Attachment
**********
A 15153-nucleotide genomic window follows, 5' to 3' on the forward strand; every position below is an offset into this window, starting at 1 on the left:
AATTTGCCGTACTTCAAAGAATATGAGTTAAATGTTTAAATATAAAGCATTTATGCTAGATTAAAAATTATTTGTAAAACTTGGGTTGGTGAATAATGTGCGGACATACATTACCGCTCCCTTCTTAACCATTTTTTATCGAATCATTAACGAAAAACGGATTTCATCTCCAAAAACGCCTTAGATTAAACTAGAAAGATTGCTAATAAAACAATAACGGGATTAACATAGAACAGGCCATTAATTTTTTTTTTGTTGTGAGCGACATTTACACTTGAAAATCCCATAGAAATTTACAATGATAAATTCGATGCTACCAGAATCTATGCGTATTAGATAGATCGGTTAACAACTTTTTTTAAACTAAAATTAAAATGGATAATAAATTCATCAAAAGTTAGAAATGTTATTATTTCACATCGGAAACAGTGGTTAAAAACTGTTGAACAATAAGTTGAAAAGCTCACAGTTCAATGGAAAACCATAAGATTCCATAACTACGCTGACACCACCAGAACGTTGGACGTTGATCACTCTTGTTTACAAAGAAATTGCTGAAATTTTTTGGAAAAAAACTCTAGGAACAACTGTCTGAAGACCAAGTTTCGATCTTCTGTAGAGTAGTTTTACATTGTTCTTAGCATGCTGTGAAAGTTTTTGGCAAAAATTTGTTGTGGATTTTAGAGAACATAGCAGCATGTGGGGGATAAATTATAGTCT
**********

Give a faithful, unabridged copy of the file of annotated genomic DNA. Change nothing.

A 15153-nucleotide genomic window follows, 5' to 3' on the forward strand; every position below is an offset into this window, starting at 1 on the left:
AATTTGCCGTACTTCAAAGAATATGAGTTAAATGTTTAAATATAAAGCATTTATGCTAGATTAAAAATTATTTGTAAAACTTGGGTTGGTGAATAATGTGCGGACATACATTACCGCTCCCTTCTTAACCATTTTTTATCGAATCATTAACGAAAAACGGATTTCATCTCCAAAAACGCCTTAGATTAAACTAGAAAGATTGCTAATAAAACAATAACGGGATTAACATAGAACAGGCCATTAATTTTTTTTTTGTTGTGAGCGACATTTACACTTGAAAATCCCATAGAAATTTACAATGATAAATTCGATGCTACCAGAATCTATGCGTATTAGATAGATCGGTTAACAACTTTTTTTAAACTAAAATTAAAATGGATAATAAATTCATCAAAAGTTAGAAATGTTATTATTTCACATCGGAAACAGTGGTTAAAAACTGTTGAACAATAAGTTGAAAAGCTCACAGTTCAATGGAAAACCATAAGATTCCATAACTACGCTGACACCACCAGAACGTTGGACGTTGATCACTCTTGTTTACAAAGAAATTGCTGAAATTTTTTGGAAAAAAACTCTAGGAACAACTGTCTGAAGACCAAGTTTCGATCTTCTGTAGAGTAGTTTTACATTGTTCTTAGCATGCTGTGAAAGTTTTTGGCAAAAATTTGTTGTGGATTTTAGAGAACATAGCAGCATGTGGGGGATAAATTATAGTCT